Analysis of a critical incident that occurring around the organisation of a parish council and the underlying cultural values that are at stake.
In October 1983, a young German missionary priest Fr. Peter Schneider, was appointed to be the first parish priest of the newly created St Mary’s parish, Amaudara, Nigeria. On the day of his arrival, he was welcomed with pomp and pageantry, first in the village square with the village chief and his cabinet at the head, and then he was led amidst dances and acclamations to the parish house . Two months later he decided to form the parish council. He consulted the local catechist to ascertain the possible persons he could invite to be members. The catechist proposed to him 30 names with the academic and social credentials of each person. From these he chose 14 persons : 5 men, 5 women, 2 young men and 2 young women. One of the women by name Iruka, was a graduate of the prestigious University of Nigeria, Nsukka. She studied administration and personnel management and was the president of Catholic Women Organisation of the mother parish from which St Mary’s, Amaudara was carved out. The priest judged that from her credentials, she was best placed to serve as the chairman of the parish council. She sent her a note informing her of his intention. In her reply the woman wrote “Rev Fr., I assure you of my willingness to render my services for the progress of our new parish. But I think that what you have proposed to me may be difficult to accept. The chairman of the parish council is generally considered as the parish priest’s right hand man and thus the mouthpiece of the parish before the people. I would suggest that you better ask some questions before the inaugural day.”
The first meeting of the parish council was scheduled to hold at 10.00 am on a certain Saturday. It happened to be the market day of the village, called Eke-Amaudara. By 10.30 am none of the invitees had arrived. As about 11.30 am only four members were present. The parish priest was a bit upset, but since it was the inaugural meeting, he made great effort to keep his calm. By 12.30 p.m. all the members had arrived.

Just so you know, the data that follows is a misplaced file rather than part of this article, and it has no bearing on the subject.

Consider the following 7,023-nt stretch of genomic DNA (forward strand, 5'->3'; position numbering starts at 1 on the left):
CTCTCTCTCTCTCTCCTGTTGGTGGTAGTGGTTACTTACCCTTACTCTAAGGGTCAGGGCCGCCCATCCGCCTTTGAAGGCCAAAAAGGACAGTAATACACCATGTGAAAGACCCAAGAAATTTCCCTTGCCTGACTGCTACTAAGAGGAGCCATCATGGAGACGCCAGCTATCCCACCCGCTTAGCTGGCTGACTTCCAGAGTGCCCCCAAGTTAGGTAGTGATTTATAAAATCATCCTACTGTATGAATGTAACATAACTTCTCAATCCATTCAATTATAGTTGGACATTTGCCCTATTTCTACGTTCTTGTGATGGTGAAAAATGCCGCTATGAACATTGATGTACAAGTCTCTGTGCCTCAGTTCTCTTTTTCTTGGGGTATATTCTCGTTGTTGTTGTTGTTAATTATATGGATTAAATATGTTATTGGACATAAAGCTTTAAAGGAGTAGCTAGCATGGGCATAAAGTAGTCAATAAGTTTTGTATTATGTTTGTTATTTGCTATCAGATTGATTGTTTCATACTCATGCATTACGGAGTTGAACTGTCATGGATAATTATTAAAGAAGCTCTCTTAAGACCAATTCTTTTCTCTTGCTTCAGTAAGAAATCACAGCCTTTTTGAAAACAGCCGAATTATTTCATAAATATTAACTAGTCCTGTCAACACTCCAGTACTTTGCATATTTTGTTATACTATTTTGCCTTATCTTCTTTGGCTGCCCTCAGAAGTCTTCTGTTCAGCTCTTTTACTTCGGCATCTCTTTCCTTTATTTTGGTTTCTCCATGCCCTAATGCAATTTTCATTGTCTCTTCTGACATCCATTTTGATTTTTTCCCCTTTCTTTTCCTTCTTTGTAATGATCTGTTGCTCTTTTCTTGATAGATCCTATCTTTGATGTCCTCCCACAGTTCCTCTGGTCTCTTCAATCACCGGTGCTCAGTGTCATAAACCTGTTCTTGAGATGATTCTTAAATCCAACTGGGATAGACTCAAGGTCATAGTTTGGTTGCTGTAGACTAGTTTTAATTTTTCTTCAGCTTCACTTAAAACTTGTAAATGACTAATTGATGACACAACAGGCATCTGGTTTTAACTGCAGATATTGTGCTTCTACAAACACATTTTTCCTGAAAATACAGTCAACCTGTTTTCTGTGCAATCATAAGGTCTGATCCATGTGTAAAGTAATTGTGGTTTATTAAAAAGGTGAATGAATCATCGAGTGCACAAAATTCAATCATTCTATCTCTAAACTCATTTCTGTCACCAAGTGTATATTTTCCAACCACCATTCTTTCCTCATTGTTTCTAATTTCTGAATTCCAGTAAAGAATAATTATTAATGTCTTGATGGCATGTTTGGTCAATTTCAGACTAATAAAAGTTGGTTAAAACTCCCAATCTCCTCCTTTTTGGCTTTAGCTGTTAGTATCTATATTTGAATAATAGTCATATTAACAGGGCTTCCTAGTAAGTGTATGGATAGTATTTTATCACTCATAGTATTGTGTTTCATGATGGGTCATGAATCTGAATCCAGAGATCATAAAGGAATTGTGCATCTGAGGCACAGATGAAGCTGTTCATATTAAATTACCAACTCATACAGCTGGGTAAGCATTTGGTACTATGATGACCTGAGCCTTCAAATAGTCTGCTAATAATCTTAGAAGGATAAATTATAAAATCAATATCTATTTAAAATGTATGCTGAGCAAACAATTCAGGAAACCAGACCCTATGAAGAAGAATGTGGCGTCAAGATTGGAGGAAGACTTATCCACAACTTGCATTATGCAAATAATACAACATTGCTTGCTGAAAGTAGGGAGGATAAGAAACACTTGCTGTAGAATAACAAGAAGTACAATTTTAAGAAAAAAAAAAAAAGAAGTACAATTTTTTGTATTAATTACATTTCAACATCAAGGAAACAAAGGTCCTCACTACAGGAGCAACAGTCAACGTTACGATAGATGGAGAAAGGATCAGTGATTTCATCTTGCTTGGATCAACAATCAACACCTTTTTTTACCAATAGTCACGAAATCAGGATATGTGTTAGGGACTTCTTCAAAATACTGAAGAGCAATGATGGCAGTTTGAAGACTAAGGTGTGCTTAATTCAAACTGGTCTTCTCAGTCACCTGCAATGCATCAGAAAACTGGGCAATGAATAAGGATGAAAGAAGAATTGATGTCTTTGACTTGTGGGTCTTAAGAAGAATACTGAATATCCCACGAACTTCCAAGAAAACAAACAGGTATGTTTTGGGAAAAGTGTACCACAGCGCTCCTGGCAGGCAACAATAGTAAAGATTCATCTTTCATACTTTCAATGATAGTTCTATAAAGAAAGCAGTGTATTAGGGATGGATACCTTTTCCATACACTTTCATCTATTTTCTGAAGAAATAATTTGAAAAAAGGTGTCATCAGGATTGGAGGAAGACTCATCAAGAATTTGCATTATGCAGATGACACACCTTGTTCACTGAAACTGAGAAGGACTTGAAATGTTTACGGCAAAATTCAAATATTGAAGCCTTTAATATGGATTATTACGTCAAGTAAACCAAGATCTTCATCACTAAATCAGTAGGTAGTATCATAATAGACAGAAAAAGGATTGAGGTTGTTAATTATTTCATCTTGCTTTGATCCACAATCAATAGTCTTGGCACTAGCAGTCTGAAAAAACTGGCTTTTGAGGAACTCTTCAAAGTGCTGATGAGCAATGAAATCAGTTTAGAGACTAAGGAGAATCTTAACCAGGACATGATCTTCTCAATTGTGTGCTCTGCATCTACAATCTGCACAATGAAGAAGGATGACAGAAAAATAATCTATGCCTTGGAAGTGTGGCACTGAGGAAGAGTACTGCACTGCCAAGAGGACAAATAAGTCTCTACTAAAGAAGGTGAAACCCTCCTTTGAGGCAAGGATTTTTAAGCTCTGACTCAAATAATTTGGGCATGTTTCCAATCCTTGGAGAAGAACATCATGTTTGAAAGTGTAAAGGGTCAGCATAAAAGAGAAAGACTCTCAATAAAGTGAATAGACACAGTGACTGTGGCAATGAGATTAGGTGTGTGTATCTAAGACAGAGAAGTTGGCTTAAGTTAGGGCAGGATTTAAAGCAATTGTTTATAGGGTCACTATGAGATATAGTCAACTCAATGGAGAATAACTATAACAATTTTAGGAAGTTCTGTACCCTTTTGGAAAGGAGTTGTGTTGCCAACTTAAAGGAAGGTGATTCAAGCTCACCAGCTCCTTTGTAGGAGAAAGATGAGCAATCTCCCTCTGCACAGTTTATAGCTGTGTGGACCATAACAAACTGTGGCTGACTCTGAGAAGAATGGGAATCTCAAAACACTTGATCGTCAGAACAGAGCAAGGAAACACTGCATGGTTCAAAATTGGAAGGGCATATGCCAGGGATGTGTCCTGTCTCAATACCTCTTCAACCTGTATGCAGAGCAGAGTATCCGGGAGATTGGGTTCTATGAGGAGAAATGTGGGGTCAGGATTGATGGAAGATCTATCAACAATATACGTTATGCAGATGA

After a brief opening prayer, Fr. Schneider started immediately by haranguing the people on the value of time and why fixed appointments should be respected. Evidently, he was not aware that the people were expecting him to welcome them officially to the meeting by presenting them with kolanuts and wine. He did not notice the embarrassment and deception of the people. After that, he tabled the agenda he prepared for the meeting and then announced his appointment of Mrs Iruka as the chairman of the parish council., urging her to accept because of her competence. The woman was highly flabbergasted and reclined the appointment outright. There were murmurings and signs of anger on the faces of the people present. Then the priest said, “I think we may not continue this meeting today, it is adjourned till further notice”. With these words he dismissed the people.
INTERPRETATION OF THE INCIDENT
This critical incident that took place in a parish setting present us with enormous issues of cross- cultural encounters which led to some misunderstandings. We shall interpret these misunderstandings under the following schema:
Interaction between the work space and the social space (Professional vs personal comportment) :
The two parts of the incident (the reception ceremony and the inaugural meeting of the parish council) occurred while I was on a visit to a friend who hailed from Amaudara. It happened that on the day of the proposed meeting, I had gone with my friend to greet the new parish priest and present ourselves to him as junior seminarians. I got some part of the information (for example the content of the reply of Mrs Iruka) later as the meeting became object of talk in the whole village.
In Igbo traditional society, meetings are generally commenced with the presentation and blessing of kolanuts. It is the person that hosts the meeting who procures the kolanuts and presents them to the people as a sign of welcome before any other thing. If that is not done, the people would feel embarrassed and would not be ready to pursue any discussions. The young German priest was not aware of the custom. Moreover, he did not see the invited people as his personal guests. He was acting in his capacity as the parish priest. They were to discuss formal issues concerning the parish. Of course in his head, there should be a clear separation between the work space and the social space. He would have perhaps imagined the presentation of any kind of drink at the beginning of the meeting as a form of corruption. In his mind such gestures, if at all, could be welcome only at the end of the meeting.